1907 Medical Superintendent of London County Council’s new Long Grove Asylum

“During the next five years he established a reputation as an administrator and gathered round him a group of able young men who were to become leaders of this branch of medicine in the period between the two world wars” (Aubrey Lewis)

Bond was the fourth medical commissioner. Hodgson was the fourth legal commissioner. Bond was the only one to join the commission at this time as Hodgson was promoted from Secretary

10.11.1912 William Smart Harnett, a farmer, was admitted under certificate to Malling Place, West Malling, Kent, a licensed house owned and managed by Dr George Henry Adam. On 12.12.1912 Harnet was allowed out on 28 days leave of absence. On the morning of 14.12.1912 he visited the Commissioners in Lunacy at 66 Victoria Street.

“Dr Bond… was the Commissioner in charge of the office on that day. Before Dr Bond had seen [Harnett] he telephoned to Dr Adam on receiving [Harnett’s] card to bring a car to take him back to the asylum. Dr. Bond had the file relating to the appellant, he had the certificate, and the record of the appellant’s escape on December 4, but it did not appear that he knew that the appellant had been allowed out of the asylum.”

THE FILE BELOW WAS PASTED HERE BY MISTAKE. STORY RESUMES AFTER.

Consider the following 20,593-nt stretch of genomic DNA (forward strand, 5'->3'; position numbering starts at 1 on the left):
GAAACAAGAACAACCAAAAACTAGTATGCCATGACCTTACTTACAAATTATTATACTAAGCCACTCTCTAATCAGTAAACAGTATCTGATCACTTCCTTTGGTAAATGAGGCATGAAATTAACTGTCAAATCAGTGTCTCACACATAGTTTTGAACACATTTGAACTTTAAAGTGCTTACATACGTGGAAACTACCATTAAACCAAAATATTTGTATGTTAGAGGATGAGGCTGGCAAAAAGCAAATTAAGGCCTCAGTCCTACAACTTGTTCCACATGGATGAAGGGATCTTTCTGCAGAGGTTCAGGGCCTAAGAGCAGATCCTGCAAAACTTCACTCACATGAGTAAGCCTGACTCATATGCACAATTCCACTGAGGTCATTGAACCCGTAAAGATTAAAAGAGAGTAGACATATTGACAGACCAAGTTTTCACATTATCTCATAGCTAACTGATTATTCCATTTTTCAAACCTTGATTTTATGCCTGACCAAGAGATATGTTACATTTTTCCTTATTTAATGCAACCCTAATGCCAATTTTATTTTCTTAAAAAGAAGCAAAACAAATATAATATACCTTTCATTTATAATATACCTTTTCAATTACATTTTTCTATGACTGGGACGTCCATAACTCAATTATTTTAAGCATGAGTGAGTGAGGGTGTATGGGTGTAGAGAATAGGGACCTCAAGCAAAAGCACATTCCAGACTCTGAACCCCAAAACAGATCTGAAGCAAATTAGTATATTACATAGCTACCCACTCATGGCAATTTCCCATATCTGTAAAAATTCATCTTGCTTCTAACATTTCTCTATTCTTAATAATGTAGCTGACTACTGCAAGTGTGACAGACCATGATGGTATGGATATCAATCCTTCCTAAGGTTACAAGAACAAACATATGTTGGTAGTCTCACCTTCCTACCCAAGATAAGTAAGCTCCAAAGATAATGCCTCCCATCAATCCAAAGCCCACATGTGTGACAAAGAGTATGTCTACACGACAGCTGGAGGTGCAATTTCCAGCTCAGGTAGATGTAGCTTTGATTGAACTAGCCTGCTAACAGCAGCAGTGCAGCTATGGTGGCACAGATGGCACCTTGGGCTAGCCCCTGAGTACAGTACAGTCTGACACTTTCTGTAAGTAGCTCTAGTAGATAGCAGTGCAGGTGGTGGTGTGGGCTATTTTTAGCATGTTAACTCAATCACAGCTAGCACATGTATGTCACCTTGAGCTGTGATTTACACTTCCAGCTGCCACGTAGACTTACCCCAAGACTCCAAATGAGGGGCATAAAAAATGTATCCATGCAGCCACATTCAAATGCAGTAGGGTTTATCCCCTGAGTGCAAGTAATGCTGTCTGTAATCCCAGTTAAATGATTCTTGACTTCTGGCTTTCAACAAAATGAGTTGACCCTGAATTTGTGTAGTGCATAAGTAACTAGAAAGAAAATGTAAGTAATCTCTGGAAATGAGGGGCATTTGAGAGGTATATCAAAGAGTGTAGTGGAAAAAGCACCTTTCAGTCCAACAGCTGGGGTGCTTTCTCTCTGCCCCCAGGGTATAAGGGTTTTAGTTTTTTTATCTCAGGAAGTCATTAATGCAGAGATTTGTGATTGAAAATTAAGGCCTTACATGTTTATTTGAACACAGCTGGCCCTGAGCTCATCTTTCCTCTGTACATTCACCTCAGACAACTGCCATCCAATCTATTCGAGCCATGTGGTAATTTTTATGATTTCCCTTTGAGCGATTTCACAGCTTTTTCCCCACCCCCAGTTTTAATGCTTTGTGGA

It was later conceded that Dr Bond acted in a negligant manner and was not entitled to deprive Harnett of his freedom. However, Harnett was detained at Malling Place and other asylums for nearly nine years, until he escaped on 15.10.1921.

1914 Aubrey Lewis says that Bond helped in turning asylums over to military and other needs. (see Cooke)

1921 Bond gave a “lengthy address” to the Royal Medico Psychological Association” pressing for the voluntary admission of mentally ill patients rather than their certification, as a means of obtaining treatment in a mental hospital” (Aubrey Lewis)

31.5.1922 William Harnett’s legal proceedings against Charles Bond and George Adam commenced before J. Lush and a special jury (King’s Bench). After a long hearing, the judge summed up the case and put to the jury seventeen questions, which were answered as follows:-
1. Did Dr. Bond cause the plaintiff to be detained at the office until the attendants came for him? – Answer: Yes.
2. Did he cause him to be sent back for the purpose only of his being examined by Dr. Adam or for the purpose of his being detained at Malling Place? – Answer: Being detained at Malling Place.

3. Did Dr. Bond cause the plaintiff to be taken back? – Answer: Yes.

4. Was the plaintiff of unsound mind on December 14, 1912? – Answer: No.

5. Was he fit to be at large? – Answer: Yes.

6. Was he dangerous to himself or others? – Answer: No.

7. Did Dr. Bond honestly believe that the plaintiff was of unsound mind? – Answer: No.

8. Or that he was not fit to be at large? – Answer: No.

9. Or that he was dangerous to himself or others? – Answer: No.

10. Did he believe that the plaintiff had escaped from his brother’s charge? If so, was that his reason for having him sent back? – Answer: Yes.